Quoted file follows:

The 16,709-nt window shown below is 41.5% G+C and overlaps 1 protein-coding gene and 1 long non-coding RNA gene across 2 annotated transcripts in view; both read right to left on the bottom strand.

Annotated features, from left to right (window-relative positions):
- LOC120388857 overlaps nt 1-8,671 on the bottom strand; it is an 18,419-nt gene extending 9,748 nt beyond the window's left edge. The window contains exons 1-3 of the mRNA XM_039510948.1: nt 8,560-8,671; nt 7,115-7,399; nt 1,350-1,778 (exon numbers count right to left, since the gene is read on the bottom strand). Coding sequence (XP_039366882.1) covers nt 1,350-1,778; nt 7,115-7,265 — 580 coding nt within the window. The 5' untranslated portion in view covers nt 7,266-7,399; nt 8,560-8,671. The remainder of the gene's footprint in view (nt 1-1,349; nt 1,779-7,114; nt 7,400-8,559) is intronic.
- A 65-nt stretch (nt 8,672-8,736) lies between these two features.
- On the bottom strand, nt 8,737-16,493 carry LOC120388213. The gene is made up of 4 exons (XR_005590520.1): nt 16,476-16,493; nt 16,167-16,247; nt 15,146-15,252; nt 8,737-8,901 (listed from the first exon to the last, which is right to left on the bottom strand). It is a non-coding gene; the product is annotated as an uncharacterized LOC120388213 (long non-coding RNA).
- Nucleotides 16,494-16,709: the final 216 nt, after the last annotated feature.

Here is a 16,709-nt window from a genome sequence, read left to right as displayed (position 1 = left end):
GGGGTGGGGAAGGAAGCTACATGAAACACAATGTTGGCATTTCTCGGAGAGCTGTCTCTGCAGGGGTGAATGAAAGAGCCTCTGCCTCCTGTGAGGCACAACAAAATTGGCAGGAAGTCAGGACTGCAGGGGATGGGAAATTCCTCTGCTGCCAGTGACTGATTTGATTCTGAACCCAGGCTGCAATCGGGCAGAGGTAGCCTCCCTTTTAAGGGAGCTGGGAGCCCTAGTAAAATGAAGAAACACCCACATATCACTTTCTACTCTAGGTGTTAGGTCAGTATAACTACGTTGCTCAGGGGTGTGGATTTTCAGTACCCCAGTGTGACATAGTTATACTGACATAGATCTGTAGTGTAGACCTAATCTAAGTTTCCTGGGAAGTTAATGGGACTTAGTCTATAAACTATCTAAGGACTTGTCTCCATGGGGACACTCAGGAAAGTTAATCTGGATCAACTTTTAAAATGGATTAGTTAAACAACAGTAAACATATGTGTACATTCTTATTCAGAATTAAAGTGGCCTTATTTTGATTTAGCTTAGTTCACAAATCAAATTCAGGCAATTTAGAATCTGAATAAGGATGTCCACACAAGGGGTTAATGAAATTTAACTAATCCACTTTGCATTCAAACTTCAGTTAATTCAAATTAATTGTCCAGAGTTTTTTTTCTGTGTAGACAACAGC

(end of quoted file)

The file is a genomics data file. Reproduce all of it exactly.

The 16,709-nt window shown below is 41.5% G+C and overlaps 1 protein-coding gene and 1 long non-coding RNA gene across 2 annotated transcripts in view; both read right to left on the bottom strand.

Annotated features, from left to right (window-relative positions):
- LOC120388857 overlaps nt 1-8,671 on the bottom strand; it is an 18,419-nt gene extending 9,748 nt beyond the window's left edge. The window contains exons 1-3 of the mRNA XM_039510948.1: nt 8,560-8,671; nt 7,115-7,399; nt 1,350-1,778 (exon numbers count right to left, since the gene is read on the bottom strand). Coding sequence (XP_039366882.1) covers nt 1,350-1,778; nt 7,115-7,265 — 580 coding nt within the window. The 5' untranslated portion in view covers nt 7,266-7,399; nt 8,560-8,671. The remainder of the gene's footprint in view (nt 1-1,349; nt 1,779-7,114; nt 7,400-8,559) is intronic.
- A 65-nt stretch (nt 8,672-8,736) lies between these two features.
- On the bottom strand, nt 8,737-16,493 carry LOC120388213. The gene is made up of 4 exons (XR_005590520.1): nt 16,476-16,493; nt 16,167-16,247; nt 15,146-15,252; nt 8,737-8,901 (listed from the first exon to the last, which is right to left on the bottom strand). It is a non-coding gene; the product is annotated as an uncharacterized LOC120388213 (long non-coding RNA).
- Nucleotides 16,494-16,709: the final 216 nt, after the last annotated feature.

Here is a 16,709-nt window from a genome sequence, read left to right as displayed (position 1 = left end):
GGGGTGGGGAAGGAAGCTACATGAAACACAATGTTGGCATTTCTCGGAGAGCTGTCTCTGCAGGGGTGAATGAAAGAGCCTCTGCCTCCTGTGAGGCACAACAAAATTGGCAGGAAGTCAGGACTGCAGGGGATGGGAAATTCCTCTGCTGCCAGTGACTGATTTGATTCTGAACCCAGGCTGCAATCGGGCAGAGGTAGCCTCCCTTTTAAGGGAGCTGGGAGCCCTAGTAAAATGAAGAAACACCCACATATCACTTTCTACTCTAGGTGTTAGGTCAGTATAACTACGTTGCTCAGGGGTGTGGATTTTCAGTACCCCAGTGTGACATAGTTATACTGACATAGATCTGTAGTGTAGACCTAATCTAAGTTTCCTGGGAAGTTAATGGGACTTAGTCTATAAACTATCTAAGGACTTGTCTCCATGGGGACACTCAGGAAAGTTAATCTGGATCAACTTTTAAAATGGATTAGTTAAACAACAGTAAACATATGTGTACATTCTTATTCAGAATTAAAGTGGCCTTATTTTGATTTAGCTTAGTTCACAAATCAAATTCAGGCAATTTAGAATCTGAATAAGGATGTCCACACAAGGGGTTAATGAAATTTAACTAATCCACTTTGCATTCAAACTTCAGTTAATTCAAATTAATTGTCCAGAGTTTTTTTTCTGTGTAGACAACAGC